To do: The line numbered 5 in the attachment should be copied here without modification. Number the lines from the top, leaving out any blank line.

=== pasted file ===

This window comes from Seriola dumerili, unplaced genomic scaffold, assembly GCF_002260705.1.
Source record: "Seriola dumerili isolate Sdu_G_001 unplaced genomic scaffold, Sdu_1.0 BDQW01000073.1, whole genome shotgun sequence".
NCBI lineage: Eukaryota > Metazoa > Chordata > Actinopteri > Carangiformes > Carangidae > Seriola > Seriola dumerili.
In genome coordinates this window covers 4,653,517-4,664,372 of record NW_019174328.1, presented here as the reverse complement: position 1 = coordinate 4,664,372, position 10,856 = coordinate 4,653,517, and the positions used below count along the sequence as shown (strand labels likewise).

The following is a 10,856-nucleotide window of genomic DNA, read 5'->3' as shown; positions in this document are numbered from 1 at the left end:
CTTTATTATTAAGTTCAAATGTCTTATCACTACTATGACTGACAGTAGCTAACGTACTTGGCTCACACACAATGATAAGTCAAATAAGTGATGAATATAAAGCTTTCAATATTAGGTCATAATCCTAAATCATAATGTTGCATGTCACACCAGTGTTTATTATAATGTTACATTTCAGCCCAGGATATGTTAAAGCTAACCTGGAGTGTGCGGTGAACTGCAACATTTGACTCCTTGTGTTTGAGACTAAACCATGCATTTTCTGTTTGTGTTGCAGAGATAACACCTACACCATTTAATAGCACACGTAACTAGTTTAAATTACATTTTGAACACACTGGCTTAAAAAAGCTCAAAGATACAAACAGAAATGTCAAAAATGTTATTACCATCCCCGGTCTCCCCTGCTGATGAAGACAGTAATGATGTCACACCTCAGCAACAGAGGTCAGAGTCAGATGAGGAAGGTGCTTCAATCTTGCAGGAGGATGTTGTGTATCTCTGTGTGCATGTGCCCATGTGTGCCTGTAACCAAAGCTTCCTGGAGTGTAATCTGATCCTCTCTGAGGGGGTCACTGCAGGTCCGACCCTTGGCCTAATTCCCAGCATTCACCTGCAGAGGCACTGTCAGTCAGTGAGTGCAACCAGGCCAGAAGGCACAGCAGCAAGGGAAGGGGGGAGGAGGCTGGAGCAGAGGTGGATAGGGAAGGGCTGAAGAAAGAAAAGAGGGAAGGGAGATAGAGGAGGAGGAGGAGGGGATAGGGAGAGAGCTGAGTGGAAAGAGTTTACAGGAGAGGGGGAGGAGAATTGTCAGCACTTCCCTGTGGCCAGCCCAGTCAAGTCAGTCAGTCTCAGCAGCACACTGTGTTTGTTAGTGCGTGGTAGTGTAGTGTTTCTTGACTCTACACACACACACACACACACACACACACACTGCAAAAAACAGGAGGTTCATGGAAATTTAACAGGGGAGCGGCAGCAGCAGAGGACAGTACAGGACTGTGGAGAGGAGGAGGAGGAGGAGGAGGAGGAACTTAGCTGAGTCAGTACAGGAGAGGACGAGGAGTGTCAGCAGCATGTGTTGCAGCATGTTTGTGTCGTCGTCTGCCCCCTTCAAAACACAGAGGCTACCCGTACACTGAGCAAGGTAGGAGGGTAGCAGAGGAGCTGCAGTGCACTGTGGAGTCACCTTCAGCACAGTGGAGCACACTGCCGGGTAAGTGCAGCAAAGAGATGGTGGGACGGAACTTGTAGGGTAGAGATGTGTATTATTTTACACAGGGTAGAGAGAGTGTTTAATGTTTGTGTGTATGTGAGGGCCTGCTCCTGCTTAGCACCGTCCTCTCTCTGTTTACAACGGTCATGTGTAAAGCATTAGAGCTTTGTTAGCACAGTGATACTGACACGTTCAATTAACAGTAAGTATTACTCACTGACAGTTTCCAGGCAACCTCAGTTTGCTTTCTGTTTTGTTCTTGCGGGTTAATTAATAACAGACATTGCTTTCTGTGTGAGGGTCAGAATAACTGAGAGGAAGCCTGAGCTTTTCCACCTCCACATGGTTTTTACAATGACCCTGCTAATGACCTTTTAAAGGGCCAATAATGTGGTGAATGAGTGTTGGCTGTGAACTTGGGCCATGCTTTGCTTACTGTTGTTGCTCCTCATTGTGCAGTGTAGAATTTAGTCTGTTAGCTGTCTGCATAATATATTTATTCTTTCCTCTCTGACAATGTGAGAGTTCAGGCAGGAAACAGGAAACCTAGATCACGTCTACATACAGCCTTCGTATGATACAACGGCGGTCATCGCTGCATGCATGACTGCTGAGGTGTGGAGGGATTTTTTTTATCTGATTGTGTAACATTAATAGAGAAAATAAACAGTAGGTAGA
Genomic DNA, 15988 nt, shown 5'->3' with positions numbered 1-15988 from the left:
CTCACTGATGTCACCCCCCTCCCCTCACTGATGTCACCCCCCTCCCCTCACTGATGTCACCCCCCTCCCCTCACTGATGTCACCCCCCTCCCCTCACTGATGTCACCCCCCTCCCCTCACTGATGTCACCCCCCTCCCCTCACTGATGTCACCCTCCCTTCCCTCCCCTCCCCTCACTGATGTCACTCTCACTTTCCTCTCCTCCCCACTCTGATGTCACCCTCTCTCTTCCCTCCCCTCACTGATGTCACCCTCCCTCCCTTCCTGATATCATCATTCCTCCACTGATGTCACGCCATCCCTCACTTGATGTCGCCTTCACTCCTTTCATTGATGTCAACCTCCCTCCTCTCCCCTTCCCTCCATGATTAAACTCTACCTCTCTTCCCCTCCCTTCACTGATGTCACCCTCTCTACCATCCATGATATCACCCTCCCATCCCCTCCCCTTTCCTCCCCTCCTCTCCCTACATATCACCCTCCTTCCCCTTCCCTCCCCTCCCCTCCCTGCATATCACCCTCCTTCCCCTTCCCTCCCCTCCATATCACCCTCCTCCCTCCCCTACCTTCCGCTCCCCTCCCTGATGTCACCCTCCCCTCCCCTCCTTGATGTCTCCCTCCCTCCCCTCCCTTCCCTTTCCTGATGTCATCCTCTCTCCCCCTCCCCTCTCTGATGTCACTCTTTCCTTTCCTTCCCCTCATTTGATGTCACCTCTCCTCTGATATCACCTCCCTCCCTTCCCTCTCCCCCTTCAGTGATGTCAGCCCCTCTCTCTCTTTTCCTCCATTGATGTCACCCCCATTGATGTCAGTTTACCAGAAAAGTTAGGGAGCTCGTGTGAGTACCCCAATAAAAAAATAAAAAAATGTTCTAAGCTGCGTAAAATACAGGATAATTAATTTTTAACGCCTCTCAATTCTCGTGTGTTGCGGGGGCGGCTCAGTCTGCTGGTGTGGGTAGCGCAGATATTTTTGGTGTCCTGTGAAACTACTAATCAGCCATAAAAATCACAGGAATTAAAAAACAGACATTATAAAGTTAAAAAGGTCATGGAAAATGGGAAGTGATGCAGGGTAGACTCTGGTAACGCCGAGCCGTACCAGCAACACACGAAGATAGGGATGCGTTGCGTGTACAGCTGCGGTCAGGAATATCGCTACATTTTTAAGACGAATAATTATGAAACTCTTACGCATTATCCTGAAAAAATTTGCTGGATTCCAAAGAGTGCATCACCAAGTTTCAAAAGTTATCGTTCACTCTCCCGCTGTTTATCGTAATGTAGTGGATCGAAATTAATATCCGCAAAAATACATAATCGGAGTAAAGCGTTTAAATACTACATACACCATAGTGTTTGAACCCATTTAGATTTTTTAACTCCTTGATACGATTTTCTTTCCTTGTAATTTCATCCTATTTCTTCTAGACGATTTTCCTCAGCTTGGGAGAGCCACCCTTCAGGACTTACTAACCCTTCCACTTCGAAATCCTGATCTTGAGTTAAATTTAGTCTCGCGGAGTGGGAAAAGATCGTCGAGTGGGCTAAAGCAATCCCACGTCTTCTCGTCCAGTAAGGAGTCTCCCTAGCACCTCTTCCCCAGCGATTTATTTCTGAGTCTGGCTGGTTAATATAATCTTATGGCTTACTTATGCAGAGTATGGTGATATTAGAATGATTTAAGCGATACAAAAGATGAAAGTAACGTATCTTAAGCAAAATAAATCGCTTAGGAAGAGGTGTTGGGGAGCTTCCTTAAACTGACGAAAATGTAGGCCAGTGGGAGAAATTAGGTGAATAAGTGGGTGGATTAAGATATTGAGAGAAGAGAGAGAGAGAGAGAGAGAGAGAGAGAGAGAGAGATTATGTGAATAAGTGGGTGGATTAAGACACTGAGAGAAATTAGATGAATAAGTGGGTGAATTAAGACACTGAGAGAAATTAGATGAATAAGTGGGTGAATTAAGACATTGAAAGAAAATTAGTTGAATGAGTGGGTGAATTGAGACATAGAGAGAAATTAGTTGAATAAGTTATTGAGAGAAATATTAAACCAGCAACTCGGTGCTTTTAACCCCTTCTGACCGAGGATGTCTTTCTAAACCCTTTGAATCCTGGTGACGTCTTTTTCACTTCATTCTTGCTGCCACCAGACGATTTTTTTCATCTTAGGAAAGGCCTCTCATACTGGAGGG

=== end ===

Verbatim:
The following is a 10,856-nucleotide window of genomic DNA, read 5'->3' as shown; positions in this document are numbered from 1 at the left end: